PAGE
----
May 272015

83 McAllister San Francisco

This is the Methodist Book Concern.  The book concern, established in 1789 in Philadelphia, was the oldest publishing house in the United States and used Abington press as their trade imprint. It is now the United Methodist Publishing House and it is the largest general agency of The United Methodist Church.

The Methodist Book Concern furnished reading material to church members and helped support ministers, who received liberal commissions for selling the publications. ”The preachers still feel the need of the press as their most potent ally in their work,” said The Methodist Review in 1889

Notice the MBC along the roof-line

Notice the MBC along the roof-line

The building was designed by Lewis Parsons Hobart (January 14, 1873 — October 19, 1954) an American architect whose designs also included San Francisco’s Grace Cathedral.

Hobart received bachelor’s and master’s degrees from the University of California, Berkeley, and studied at the American Academy in Rome and the École nationale supérieure des Beaux-Arts in Paris.

Hobart played a role in the rebuilding efforts of the San Francisco Bay Area following the 1906 San Francisco earthquake, designing several buildings, including the Methodist Book Concern that was completed in 1909.

Hobart became the first President of the San Francisco Arts Commission in 1932 and was also appointed to the Board of Architects for the 1939 Golden Gate International Exposition.

Methodist Book Concern San Francisco

The Methodist Book Concern was built on the site of the Yerba Buena Cemetery.

“Sixteen More Graves Discovered on Site of Yerba Buena Cemetery. Nine more bodies were uncovered by workmen excavating for the Methodist Book Concern’s new building on City Hall avenue and McAllister street yesterday, on the site of the old Yerba Buena Cemetery, one of the oldest burial grounds in the city of San Francisco, now in the heart of the great down town district. This makes a total of twenty-five graves that have been discovered on this site since excavation was begun last week. The first grave was discovered on Friday afternoon, with a well preserved headstone erected in 1851.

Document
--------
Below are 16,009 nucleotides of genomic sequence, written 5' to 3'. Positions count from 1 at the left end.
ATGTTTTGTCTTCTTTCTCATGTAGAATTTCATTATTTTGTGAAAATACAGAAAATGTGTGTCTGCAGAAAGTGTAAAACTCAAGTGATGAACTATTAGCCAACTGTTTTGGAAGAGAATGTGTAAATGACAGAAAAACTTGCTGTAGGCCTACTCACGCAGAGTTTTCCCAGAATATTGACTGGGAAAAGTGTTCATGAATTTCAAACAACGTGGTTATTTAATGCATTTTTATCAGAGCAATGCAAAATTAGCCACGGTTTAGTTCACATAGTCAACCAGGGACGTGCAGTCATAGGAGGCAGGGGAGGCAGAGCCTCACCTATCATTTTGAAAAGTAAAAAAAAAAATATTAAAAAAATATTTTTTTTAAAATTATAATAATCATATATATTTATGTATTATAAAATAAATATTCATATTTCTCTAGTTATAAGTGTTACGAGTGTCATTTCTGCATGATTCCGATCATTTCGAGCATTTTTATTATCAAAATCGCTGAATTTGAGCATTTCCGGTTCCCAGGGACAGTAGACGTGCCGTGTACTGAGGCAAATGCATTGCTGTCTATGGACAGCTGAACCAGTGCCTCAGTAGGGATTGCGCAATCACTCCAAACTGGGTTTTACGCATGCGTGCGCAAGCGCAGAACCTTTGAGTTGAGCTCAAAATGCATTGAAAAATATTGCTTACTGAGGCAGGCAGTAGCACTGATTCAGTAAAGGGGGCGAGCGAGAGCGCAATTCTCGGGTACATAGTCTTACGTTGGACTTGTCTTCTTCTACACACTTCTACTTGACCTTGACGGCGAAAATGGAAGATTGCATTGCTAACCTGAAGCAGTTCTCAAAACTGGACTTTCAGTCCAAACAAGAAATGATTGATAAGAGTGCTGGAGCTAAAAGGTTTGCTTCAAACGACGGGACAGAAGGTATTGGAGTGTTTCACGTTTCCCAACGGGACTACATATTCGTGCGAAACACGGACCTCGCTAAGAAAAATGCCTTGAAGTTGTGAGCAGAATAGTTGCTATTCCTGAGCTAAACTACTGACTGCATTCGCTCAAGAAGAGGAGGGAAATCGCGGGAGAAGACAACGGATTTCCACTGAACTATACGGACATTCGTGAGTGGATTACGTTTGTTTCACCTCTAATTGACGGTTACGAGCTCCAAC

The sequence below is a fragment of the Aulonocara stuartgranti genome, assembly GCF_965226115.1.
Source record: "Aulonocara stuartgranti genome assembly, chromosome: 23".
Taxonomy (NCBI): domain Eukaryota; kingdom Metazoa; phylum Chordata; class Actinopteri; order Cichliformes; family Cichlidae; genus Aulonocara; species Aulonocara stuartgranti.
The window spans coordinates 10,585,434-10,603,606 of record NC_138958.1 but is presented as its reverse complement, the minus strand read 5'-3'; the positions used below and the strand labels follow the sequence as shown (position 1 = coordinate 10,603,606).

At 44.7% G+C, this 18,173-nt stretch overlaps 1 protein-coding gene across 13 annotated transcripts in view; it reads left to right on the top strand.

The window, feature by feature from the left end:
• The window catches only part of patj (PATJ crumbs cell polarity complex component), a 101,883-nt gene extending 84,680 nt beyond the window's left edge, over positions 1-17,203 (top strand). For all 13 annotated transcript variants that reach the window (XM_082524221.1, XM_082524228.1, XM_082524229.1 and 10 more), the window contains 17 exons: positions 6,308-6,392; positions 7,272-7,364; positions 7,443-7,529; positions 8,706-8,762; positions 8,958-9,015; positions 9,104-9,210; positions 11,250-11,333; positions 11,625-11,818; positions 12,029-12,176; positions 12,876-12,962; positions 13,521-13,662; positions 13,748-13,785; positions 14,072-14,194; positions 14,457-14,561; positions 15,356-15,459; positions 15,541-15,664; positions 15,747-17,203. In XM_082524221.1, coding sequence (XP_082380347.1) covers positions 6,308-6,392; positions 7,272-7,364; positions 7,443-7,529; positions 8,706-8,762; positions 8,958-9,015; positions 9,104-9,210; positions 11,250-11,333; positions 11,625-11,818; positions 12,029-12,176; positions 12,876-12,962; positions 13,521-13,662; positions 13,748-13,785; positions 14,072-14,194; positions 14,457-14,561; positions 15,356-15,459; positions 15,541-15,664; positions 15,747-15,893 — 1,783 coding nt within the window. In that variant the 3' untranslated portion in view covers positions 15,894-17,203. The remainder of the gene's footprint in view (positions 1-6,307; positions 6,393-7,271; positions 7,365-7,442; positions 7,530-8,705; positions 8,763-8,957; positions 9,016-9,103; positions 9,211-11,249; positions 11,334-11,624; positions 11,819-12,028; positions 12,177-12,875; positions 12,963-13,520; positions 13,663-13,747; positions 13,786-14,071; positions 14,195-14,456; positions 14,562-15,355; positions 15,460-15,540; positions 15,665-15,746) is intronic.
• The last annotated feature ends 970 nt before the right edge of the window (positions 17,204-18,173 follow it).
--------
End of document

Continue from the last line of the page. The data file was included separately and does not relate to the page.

When it became known that the workmen were excavating on the site of the famous Yerba Buena Cemetery, a great crowd collected to watch the uncovering of the graves. Many rotted coffins were discovered, but in every case, the bodies had completely decomposed, owing to the damp and sandy nature of the soil, and only a pile of bones remained to tell that a human being had once been interred there.

By Tuesday night the workmen had uncovered the remains of sixteen bodies and these were placed in a little box and left for the Coroner. No one was sent form the Coroner’s office on Tuesday night, however, and when the workmen went to work yesterday morning all the skulls in the collection had been stolen. It is presumed that they were taken by medical students, or ghouls. What remained of the sixteen bodies was taken away by the Coroner’s deputy yesterday afternoon, and the bones will be reburied to remain until, perhaps, the advance of civilization once more unearths them in the midst of a populated district.”

The Yerba Buena Cemetery was abolished by the city hall act, passed by the State Legislature of 1869-70, providing for the removal of the cemetery and the erection of a City Hall on the property. The validity of this act was fought long and hard in the courts, on the ground that the tract was sacredly dedicated as a cemetery, and the fight was carried to the Supreme Court of the State in the case of San Francisco vs. P. II. Cannavan, who was at that time a member of the Board of Supervisors. The act was upheld, however, and the cemetery was removed in 1871.

That portion where the bodies are being found was one of the lowest spots in the cemetery, and it is probable that the graves which are being unearthed may have been covered by sand before the cemetery was removed. The graves are from twelve to twenty-five feet below the surface.”